La Delivrance

La Délivrance is a 16-foot statue in bronze of a naked woman holding a sword aloft, and is the work of French sculptor Émile Oscar Guillaume (1867-1942). It is located at the southern edge of Finchley at Henly’s Corner, at the bottom of Regents Park Road. The statue has a number of local names including "Dirty Gertie", "The Wicked Woman", and (most popular - to the exclusion of its real name) "The Naked Lady".

The statue was created as a celebration of the First Battle of the Marne when the German army was stopped from capturing Paris in August 1914.

On Friday, 17 October 1919, the French newspaper Le Matin announced that 11 copies of the statue La délivrance would be offered to 11 great cities of France and Belgium, occupied or destroyed by the Germans: Amiens, Brussels, Colmar, Liège, Lille, Metz, Reims, Mézières, Saint-Quentin, Strasbourg, Verdun. The first of these statues was offered to Lille, greatest of the cities occupied during World War I. It was unveiled there on 19 October 1919 in a central public park, the Jardin Vauban. The nudity of the statue was a cause of trouble and led to withdrawal of the statue in the following years. In 1929, this copy was given to the city of Nantes, where (after further vicissitudes) it stands today.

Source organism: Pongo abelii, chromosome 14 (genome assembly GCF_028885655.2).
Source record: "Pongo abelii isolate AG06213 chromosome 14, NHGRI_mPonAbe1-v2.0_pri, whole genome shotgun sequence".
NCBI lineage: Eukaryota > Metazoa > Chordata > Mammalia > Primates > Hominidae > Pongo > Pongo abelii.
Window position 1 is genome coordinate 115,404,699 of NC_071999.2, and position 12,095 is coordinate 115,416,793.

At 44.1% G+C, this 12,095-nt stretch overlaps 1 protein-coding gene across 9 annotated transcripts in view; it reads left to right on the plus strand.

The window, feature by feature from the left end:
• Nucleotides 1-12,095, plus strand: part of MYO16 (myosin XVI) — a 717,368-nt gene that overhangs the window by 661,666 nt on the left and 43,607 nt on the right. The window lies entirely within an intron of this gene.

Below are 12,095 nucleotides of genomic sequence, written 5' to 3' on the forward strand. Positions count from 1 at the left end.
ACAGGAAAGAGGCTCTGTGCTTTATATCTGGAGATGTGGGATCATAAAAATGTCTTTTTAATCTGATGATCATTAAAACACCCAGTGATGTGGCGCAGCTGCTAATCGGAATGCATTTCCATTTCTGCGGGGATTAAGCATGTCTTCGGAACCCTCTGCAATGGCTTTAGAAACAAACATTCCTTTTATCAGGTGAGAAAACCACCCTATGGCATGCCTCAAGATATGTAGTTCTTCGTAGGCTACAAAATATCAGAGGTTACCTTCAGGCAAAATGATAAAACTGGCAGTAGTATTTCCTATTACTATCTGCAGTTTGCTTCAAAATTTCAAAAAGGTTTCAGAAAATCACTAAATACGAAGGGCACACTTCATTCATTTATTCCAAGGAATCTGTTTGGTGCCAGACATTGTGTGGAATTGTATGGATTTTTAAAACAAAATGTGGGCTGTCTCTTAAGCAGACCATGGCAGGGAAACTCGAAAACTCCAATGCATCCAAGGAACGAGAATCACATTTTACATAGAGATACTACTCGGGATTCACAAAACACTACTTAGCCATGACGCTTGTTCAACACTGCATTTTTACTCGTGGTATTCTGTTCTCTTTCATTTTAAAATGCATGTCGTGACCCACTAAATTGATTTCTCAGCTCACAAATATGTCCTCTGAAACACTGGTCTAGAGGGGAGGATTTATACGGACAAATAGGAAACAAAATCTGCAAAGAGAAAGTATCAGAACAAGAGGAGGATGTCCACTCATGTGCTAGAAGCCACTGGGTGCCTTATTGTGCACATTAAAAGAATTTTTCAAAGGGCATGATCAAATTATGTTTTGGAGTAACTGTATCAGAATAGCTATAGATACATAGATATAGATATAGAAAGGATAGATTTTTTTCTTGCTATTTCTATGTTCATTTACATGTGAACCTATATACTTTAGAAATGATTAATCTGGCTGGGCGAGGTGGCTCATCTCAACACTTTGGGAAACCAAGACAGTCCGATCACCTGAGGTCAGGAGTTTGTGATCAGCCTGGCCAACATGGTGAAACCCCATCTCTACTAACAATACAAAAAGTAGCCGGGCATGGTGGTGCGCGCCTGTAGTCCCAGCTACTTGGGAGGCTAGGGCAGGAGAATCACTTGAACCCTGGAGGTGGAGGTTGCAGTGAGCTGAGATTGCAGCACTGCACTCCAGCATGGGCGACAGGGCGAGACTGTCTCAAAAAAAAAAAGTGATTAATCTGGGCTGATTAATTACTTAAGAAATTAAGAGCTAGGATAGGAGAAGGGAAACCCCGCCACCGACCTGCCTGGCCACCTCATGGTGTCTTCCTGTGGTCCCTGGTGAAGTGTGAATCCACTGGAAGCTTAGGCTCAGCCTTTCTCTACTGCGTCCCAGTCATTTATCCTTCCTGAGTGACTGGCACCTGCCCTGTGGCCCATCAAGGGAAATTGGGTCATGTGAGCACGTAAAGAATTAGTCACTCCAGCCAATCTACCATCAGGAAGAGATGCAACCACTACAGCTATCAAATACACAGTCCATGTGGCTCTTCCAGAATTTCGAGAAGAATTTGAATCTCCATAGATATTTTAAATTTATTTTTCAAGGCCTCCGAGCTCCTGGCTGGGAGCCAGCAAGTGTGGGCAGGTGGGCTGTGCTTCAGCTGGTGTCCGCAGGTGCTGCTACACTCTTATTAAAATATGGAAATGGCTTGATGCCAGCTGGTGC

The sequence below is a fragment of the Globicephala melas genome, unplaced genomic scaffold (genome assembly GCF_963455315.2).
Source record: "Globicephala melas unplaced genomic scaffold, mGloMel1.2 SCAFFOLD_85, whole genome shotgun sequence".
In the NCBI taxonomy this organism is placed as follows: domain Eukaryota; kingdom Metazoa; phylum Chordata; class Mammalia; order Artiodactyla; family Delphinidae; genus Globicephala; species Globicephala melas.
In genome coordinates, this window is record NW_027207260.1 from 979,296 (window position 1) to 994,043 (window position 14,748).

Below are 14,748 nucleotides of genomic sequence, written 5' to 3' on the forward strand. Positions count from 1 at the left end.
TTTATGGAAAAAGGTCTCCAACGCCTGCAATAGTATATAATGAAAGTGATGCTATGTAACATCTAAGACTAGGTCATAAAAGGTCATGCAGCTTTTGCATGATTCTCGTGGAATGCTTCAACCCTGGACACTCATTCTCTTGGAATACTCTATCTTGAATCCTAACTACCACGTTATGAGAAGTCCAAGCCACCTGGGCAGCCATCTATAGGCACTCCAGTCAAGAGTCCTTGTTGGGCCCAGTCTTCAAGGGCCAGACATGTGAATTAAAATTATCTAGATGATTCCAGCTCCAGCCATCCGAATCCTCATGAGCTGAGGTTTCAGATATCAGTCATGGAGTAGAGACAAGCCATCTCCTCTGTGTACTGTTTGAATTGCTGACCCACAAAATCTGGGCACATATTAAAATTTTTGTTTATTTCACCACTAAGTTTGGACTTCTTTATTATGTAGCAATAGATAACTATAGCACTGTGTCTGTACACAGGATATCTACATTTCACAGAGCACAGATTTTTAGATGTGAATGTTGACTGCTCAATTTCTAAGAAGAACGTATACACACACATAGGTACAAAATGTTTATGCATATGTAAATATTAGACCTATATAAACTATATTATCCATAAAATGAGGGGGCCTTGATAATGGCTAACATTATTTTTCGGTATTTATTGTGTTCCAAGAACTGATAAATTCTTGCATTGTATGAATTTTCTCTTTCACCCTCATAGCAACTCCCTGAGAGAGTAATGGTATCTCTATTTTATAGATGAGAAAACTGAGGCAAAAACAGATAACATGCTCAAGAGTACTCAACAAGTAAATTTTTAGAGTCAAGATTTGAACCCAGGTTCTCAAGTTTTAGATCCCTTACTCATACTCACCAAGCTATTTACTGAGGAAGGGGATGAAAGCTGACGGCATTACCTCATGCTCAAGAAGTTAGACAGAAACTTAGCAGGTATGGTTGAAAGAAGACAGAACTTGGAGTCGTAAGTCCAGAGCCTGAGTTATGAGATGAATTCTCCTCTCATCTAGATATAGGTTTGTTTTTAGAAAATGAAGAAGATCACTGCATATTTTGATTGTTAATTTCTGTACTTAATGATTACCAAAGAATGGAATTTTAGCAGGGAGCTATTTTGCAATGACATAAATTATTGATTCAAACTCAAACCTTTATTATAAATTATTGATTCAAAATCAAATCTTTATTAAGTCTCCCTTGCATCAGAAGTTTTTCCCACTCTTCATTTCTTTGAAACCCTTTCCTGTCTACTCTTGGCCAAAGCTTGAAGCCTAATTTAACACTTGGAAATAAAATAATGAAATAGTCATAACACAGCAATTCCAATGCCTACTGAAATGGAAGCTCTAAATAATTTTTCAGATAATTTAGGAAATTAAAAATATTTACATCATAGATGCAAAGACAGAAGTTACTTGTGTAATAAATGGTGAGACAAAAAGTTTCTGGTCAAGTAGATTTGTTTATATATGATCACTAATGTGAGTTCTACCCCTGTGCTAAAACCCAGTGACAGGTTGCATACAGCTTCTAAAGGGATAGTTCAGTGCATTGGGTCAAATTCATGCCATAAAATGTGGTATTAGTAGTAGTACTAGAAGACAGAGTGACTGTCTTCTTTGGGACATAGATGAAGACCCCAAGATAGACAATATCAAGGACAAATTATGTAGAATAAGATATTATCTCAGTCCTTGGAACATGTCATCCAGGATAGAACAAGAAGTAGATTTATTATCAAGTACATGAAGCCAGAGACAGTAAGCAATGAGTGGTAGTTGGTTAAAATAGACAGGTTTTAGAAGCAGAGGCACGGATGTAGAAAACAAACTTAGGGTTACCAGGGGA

In 1920 Guillaume exhibited the statue at the Paris Salon, where it was bought by Lord Rothermere (Harold Sidney Harmsworth, 1st Viscount Rothermere). Lord Rothermere presented the statue to the Urban District of Finchley. However Finchley Council needed a war memorial, and intended placing the new statue at the main entrance of Finchley’s recreation ground Victoria Park. Lord Rothermere, incensed by this, informed Finchley that the statue was to be placed at its present location, so that he might see it when driving to see his mother, who lived at Totteridge, or the council couldn’t have it at all. The statue was unveiled on 20 October 1927 in front of a crowd, believed to have been around 8,000 people, by the former Prime Minister, David Lloyd George (picture). An information panel was placed in front of the statue by the Finchley Society in September 2007.

(Another copy of the statue exists in the small French town of Chéroy, Yonne, and some others may be still existing in some of the French cities chosen in 1919.)